3 Other instructions

The load device identity (lddevid) instruction pushes the device type identity into Areg.

Each product is allocated a unique group of numbers for use with the lddevid instruction, allowing several revisions of the same product to be differentiated. The identity value for a specific product can be found in the relevant datasheet.

The lddevid op-code is a no-op on the IMS T414, IMS T212, and IMS T222.

The lddevid op-code has the following effect on the IMS T800:



 #17C load device identity op-code on T800


 Areg’ = undefined
 Breg’ = Creg


 

After executing the sequence

  ldc 2; ldc 1; ldc 0; lddevid; stl temp

Areg contains 1 for a T414 or T212, 2 for a T800, and 0 for any product with a device identifier (in which case temp contains the identifier).

The fptesterr op-code is a valid instruction on some processors, such as the IMS T425, which do not incorporate a FPU. Bootstrap loaders which incorporate this instruction will operate on all processors for which fptesterr is a valid op-code. The fptesterr instruction (set Areg of the processor stack to true if the FPU error flag is clear, set the Areg to false if the FPU error flag is set) returns true in Areg on processors without a FPU. The other op-codes used for FPU operations do not have any defined function on such processors and should not be executed.

The pop (pop processor stack) instruction is available on some transputers. This instruction discards the contents of Areg, placing the contents of Breg in Areg and the contents of Creg in Breg. The final value of the Creg is not defined.

4 Summary of new instructions

CodeAbbreviationCyclesName
#0j 0 3 jump 0 (break not enabled)
11 jump 0 (break enabled, high priority)
13 jump 0 (break enabled, low priority)
#B1break 9 break (high priority)
11 break (low priority)
#B2clrj0break 1 clear jump 0 break enable flag
#B3setj0break 1 set jump 0 break enable flag
#B4testj0break 2 test if jump 0 break enable flag is set
#7Atimerdisableh 1 disable high priority timer interrupt
#7Btimerdisablel 1 disable low priority timer interrupt
#7Ctimerenableh 6 enable high priority timer interrupt
#7Dtimerenablel 6 enable low priority timer interrupt
#7Eldmemstartval 1 load value of MemStart address
#79pop 1 pop processor stack
#17Clddevid 1 load device identity
#9Cfptesterr 1 load value true (as FPU not present)

5 Specification of new instructions

In the following specifications the notation used is that defined in Appendix F of ”Transputer Instruction Set - a Compiler Writer’s Guide”.



j    #0_  jump


Oreg’ = 0
”break not enabled”
   Iptr’ = ByteIndex NextInst Oreg
”break enabled” Oreg 0
   Iptr’ = ByteIndex NextInst Oreg
”break enabled” Oreg = 0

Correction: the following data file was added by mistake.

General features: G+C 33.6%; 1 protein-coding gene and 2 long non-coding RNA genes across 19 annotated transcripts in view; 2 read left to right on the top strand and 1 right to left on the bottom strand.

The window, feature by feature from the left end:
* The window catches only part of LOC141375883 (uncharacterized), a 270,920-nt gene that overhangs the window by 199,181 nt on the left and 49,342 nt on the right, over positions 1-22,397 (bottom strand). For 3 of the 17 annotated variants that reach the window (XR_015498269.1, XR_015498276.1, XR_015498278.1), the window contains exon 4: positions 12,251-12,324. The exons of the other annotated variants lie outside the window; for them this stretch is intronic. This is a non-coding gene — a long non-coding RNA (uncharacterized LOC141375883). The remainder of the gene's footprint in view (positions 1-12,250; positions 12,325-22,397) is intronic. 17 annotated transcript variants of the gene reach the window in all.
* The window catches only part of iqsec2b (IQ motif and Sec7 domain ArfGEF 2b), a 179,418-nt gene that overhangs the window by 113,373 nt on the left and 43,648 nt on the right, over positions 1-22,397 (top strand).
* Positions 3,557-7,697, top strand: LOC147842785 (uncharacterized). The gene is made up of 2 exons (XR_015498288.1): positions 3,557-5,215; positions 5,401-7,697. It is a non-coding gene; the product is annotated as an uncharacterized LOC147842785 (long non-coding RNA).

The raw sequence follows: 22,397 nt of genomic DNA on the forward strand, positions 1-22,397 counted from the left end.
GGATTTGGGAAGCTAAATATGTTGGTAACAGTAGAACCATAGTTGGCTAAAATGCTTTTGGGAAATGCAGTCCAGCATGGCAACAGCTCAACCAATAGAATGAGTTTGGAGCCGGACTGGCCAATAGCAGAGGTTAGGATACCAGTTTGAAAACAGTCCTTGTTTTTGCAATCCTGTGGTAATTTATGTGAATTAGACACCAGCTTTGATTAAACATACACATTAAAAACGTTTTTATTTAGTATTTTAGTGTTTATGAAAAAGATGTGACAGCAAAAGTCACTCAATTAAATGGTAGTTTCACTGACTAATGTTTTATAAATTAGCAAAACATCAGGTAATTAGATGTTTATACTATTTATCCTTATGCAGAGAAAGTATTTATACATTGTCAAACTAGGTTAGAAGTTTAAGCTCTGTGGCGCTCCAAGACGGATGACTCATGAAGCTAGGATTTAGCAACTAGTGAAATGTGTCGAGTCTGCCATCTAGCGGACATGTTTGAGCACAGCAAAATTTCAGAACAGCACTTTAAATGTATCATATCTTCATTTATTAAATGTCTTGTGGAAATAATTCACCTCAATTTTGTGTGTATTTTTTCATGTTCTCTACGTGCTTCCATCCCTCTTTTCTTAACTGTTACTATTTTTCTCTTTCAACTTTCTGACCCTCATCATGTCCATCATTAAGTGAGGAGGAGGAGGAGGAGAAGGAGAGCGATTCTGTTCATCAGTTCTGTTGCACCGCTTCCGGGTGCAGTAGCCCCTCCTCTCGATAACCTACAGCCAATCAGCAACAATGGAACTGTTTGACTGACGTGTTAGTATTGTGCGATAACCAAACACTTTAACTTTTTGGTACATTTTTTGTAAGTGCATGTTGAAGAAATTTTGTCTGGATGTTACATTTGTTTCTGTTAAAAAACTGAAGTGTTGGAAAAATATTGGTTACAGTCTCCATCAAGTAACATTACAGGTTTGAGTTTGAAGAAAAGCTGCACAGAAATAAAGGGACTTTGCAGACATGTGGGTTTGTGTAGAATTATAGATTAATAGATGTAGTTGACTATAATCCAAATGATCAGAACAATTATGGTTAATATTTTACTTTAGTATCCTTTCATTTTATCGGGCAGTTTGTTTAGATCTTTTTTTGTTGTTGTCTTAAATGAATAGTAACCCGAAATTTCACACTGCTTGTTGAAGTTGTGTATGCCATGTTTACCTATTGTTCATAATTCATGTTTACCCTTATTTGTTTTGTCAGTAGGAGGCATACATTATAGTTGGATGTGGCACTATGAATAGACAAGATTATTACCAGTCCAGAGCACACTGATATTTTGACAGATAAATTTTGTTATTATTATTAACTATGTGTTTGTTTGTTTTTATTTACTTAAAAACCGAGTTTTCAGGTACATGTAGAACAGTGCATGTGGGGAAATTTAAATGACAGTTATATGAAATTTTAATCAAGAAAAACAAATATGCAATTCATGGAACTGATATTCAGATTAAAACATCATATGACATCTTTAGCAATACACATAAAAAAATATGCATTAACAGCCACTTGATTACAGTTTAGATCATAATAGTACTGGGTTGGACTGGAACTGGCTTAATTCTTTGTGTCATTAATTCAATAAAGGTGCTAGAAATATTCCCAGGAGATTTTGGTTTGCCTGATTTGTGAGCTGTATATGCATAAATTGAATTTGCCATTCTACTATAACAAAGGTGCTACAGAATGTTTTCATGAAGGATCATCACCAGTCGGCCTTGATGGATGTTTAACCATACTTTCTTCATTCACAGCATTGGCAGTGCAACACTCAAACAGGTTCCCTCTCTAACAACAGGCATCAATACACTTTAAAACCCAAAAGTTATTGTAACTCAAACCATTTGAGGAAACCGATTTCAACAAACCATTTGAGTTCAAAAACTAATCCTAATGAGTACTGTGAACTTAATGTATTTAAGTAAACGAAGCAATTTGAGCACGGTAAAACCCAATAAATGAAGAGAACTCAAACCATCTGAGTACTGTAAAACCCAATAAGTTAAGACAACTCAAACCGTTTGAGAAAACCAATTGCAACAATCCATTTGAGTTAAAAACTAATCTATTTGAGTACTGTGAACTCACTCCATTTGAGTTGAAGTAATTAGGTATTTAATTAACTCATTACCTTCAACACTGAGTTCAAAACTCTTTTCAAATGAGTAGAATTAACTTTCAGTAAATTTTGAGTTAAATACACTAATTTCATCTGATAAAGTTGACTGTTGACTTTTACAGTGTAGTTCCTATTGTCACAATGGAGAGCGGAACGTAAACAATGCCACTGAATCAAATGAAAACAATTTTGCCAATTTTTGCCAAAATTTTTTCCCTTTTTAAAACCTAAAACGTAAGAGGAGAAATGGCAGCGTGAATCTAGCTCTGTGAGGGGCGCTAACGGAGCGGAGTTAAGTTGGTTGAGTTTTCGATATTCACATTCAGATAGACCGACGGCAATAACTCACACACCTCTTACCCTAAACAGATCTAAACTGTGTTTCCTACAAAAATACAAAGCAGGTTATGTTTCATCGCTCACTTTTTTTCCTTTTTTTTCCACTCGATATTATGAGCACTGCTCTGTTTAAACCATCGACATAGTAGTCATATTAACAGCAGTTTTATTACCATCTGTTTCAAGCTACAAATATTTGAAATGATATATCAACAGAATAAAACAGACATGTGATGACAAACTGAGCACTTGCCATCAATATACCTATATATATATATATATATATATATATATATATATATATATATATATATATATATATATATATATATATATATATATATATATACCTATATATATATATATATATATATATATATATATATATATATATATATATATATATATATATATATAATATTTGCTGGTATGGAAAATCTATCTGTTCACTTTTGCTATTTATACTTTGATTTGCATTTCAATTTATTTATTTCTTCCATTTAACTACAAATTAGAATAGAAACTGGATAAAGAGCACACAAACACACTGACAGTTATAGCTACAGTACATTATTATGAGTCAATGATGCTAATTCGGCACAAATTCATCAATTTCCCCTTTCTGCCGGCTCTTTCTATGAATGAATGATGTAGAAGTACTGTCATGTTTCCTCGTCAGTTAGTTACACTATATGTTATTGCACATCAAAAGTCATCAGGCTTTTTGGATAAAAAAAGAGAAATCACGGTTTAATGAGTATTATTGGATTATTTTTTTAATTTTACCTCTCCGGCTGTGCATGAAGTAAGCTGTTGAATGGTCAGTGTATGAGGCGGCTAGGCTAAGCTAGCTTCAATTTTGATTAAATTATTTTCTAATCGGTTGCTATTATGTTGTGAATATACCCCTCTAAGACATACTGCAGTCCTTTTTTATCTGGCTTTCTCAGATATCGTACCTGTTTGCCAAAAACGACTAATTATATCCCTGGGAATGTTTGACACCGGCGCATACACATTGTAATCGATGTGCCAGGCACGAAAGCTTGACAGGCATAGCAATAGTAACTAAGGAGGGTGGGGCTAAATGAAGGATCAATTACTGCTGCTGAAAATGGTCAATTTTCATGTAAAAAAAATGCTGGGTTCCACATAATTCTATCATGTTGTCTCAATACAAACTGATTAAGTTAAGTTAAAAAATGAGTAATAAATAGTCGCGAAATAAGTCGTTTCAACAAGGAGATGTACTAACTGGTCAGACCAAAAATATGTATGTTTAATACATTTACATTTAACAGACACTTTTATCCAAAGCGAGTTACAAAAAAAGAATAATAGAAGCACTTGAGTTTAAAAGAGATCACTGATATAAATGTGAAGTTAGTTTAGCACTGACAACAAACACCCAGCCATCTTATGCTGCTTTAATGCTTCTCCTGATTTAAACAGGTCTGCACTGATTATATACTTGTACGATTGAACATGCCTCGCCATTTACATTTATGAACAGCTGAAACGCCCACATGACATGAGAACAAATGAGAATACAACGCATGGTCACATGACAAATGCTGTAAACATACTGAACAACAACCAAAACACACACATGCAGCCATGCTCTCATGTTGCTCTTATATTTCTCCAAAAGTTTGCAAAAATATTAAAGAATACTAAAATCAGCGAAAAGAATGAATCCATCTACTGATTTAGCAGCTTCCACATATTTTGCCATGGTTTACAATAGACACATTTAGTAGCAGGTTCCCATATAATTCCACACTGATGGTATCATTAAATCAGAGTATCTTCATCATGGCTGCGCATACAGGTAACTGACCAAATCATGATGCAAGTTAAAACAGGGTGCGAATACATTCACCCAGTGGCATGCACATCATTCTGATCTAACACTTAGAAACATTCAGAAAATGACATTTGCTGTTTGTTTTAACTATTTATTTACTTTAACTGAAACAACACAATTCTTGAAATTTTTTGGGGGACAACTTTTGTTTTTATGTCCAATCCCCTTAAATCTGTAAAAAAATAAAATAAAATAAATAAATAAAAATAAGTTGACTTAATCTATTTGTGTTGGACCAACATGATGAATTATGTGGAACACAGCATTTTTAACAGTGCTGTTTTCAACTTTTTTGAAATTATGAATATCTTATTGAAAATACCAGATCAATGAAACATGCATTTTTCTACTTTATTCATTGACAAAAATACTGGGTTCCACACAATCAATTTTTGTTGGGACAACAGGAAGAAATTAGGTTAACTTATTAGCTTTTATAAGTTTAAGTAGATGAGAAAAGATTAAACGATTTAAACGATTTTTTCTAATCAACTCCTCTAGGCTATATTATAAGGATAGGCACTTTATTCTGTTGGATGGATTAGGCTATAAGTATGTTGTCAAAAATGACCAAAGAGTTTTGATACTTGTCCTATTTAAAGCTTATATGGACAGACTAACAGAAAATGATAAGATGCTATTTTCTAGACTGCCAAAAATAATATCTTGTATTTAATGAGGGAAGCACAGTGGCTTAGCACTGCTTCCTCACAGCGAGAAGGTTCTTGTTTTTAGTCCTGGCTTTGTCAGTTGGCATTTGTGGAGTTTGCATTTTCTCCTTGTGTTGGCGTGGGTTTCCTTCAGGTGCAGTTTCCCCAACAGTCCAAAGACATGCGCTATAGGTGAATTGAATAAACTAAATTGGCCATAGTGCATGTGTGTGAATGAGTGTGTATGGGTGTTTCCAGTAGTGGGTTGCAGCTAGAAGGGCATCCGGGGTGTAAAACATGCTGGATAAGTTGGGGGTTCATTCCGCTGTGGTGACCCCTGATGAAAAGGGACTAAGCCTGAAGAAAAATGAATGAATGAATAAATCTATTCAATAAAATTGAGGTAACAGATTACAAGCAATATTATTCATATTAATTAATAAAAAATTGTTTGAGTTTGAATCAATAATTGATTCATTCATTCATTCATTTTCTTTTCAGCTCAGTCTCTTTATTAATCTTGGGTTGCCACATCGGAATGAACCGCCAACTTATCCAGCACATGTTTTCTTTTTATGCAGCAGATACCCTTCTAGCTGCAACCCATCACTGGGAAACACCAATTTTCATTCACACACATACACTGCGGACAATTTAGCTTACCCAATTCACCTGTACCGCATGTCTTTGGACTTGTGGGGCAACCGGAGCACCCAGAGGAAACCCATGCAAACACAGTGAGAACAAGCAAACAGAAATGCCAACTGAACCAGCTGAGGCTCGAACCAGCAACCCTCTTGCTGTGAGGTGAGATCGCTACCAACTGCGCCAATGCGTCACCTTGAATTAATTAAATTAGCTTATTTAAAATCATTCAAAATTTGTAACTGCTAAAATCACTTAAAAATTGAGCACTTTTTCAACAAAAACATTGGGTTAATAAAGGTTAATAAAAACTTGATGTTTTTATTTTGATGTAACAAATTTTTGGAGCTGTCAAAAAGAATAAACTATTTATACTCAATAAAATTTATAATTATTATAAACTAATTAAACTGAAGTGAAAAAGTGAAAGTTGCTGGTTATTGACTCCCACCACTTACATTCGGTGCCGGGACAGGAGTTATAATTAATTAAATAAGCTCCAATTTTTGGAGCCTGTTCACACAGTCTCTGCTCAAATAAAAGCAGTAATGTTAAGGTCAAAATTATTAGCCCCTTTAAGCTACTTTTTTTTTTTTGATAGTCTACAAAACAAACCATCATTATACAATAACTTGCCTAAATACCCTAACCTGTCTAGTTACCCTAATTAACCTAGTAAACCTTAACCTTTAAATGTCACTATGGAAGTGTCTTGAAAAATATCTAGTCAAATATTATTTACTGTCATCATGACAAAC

Mem’ = Mem ⊕{Index MemStart Offset > Wptr,
      Index MemStart (Offset+1) > Iptr}
   Wptr’ = Mem (Index MemStart Offset)
   Iptr’ = Mem (Index MemStart (Offset+1))
   where ”at high priority” Offset = 0
      ”at low priority” Offset = 2
This instruction has the potential of causing a process to be timesliced


 


break    #B1  break (swap process context)


Mem’ = Mem ⊕{Index MemStart Offset > Wptr,
      Index MemStart (Offset+1) > Iptr}
Wptr’ = Mem (Index MemStart Offset)
Iptr’ = Mem (Index MemStart (Offset+1))
where ”at high priority” Offset = 0
    ”at low priority” Offset = 2


 


clrj0break    #82 clear jump 0 break enable flag


EnableJ0BreakFlag’ = clear
Iptr’ = NextInst


 


setj0break    #B3 set jump 0 break enable flag


EnableJ0BreakFlag’ = set
Iptr’ = NextInst


 


testj0break    #B4 test if jump 0 break enable flag


Creg’ = Breg
Breg’ = Areg
EnableJ0BreakFlag’ = set Areg’ = true
EnableJ0BreakFlag’ = clear Areg’ = false
Iptr’ = NextInst


 


timerdisableh    #7A disable high priority timer interrupt


”disable high priority timer interrupt”
Iptr’ = NextInst


 


timerdisablel    #7B disable low priority timer interrupt


”disable low priority timer interrupt”
Iptr’ = NextInst


 


timerenableh    #7C enable high priority timer interrupt


”enable high priority timer interrupt”
Iptr’ = NextInst


 


timerenablel    #7D enable low priority timer interrupt


”enable low priority timer interrupt”
Iptr’ = NextInst


 


ldmemstartval    #7E load value of MemStart address


Areg’ = MemStart
Breg’ = Areg
Creg’ = Breg
Iptr’ = NextInst


 


lddevid    #17C load device identity


Areg’ = ”Product identity value”
Breg’ = Areg
Creg’ = Breg
Iptr’ = NextInst


 


pop    #79 pop processor stack


Areg’ = Breg
Breg’ = Creg
Creg’ = Areg
Iptr’ = NextInst


 


fptesterr    #9C load TRUE (as FPU not present)


Areg’ = true
Breg’ = Areg
Creg’ = Breg
Iptr’ = NextInst